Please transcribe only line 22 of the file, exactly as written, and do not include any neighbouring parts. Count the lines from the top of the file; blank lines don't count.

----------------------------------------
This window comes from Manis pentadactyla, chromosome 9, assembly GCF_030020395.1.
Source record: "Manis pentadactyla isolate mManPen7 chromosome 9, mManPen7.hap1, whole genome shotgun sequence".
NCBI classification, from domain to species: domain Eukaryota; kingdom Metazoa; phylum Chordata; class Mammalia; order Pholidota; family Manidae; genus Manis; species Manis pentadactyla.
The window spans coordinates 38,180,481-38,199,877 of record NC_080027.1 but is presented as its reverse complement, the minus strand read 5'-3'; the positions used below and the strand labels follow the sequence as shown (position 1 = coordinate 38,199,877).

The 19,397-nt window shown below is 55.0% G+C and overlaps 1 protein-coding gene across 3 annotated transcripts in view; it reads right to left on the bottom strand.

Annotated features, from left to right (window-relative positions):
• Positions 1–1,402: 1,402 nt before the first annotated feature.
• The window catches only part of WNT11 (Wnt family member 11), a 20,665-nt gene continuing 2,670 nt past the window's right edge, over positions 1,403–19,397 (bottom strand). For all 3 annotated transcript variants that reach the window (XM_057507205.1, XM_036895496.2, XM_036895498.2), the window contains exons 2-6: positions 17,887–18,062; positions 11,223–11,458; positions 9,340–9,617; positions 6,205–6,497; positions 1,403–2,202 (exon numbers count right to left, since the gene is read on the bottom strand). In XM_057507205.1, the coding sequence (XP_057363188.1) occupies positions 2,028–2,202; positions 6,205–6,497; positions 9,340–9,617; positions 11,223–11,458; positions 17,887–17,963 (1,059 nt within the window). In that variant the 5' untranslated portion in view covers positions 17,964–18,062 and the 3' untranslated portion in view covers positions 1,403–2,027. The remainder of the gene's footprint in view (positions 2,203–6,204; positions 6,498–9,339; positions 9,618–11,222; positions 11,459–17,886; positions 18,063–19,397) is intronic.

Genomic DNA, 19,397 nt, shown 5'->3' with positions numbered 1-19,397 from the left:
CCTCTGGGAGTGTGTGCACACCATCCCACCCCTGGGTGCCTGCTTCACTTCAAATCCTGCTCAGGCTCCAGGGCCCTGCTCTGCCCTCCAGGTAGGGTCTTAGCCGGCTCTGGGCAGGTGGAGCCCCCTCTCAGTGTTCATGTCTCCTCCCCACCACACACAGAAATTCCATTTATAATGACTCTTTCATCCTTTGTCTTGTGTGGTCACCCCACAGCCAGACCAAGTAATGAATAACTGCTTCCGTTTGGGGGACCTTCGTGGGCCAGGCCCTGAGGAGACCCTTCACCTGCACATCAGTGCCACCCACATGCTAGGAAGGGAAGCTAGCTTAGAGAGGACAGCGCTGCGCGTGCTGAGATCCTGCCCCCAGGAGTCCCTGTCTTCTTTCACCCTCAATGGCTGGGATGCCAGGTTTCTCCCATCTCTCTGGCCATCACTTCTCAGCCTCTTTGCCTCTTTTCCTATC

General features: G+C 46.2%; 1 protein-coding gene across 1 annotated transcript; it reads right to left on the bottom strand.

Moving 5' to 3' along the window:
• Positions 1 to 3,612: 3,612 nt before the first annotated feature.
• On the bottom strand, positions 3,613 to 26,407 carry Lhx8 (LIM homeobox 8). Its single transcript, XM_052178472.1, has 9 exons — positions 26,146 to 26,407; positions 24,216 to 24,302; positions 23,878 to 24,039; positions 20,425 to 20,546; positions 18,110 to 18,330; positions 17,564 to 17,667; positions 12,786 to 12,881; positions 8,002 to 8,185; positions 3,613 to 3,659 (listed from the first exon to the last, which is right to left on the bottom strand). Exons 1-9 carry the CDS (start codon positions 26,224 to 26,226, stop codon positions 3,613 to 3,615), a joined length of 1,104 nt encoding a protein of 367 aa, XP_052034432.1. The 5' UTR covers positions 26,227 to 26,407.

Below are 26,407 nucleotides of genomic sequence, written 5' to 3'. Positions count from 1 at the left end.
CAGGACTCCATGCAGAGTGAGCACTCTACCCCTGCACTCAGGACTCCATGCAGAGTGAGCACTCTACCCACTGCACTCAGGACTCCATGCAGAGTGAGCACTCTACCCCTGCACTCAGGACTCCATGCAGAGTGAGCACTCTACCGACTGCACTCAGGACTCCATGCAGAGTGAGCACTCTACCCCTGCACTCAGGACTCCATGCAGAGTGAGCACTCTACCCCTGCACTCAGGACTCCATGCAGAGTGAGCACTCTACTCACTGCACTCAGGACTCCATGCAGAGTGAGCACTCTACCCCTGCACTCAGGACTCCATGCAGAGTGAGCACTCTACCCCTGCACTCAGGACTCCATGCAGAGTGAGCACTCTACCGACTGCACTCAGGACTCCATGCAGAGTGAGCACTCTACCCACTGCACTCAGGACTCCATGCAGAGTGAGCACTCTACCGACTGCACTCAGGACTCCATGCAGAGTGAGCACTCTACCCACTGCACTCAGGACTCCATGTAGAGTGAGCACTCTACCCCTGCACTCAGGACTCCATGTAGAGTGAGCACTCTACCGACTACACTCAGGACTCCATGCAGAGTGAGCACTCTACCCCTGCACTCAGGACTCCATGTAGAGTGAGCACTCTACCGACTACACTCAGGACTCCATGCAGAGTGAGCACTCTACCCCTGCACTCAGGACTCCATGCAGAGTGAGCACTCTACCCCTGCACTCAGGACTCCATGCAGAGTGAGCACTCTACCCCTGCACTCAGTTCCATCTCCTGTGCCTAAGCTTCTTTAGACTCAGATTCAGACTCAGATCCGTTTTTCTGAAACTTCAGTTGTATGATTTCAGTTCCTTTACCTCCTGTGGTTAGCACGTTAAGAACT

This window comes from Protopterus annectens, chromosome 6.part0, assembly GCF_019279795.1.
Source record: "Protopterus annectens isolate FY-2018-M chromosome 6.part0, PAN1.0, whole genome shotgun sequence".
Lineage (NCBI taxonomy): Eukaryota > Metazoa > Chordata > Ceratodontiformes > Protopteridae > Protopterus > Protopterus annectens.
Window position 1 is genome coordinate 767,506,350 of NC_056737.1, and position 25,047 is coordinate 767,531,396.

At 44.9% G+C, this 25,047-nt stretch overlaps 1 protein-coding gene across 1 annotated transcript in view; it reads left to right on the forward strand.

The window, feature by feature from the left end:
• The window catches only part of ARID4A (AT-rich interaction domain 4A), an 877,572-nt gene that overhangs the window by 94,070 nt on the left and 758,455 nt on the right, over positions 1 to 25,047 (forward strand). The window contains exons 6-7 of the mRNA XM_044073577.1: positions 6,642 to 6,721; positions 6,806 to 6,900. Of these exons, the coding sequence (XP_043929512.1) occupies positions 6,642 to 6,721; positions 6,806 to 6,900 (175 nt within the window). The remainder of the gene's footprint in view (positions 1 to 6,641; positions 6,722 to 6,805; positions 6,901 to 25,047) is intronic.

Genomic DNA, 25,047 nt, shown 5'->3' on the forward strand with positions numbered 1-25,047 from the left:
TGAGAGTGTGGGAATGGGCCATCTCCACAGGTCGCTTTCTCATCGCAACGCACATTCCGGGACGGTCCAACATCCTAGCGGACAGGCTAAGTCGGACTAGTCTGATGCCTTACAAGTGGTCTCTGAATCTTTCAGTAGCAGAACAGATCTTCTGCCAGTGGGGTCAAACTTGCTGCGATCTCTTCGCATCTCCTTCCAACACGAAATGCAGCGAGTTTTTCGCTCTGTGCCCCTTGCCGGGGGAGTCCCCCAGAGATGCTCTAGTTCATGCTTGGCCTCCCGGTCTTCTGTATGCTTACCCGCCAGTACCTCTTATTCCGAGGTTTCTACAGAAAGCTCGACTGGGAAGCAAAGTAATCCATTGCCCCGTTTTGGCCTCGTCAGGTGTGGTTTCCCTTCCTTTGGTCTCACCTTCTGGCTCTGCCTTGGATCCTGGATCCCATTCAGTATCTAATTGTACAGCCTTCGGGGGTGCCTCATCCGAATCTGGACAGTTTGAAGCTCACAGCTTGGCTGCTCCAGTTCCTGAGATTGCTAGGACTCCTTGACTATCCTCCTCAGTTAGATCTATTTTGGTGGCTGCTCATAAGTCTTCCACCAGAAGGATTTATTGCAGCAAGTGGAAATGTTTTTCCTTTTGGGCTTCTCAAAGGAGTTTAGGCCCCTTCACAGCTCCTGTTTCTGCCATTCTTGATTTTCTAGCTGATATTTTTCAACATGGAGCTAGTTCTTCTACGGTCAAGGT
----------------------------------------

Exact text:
The window, feature by feature from the left end: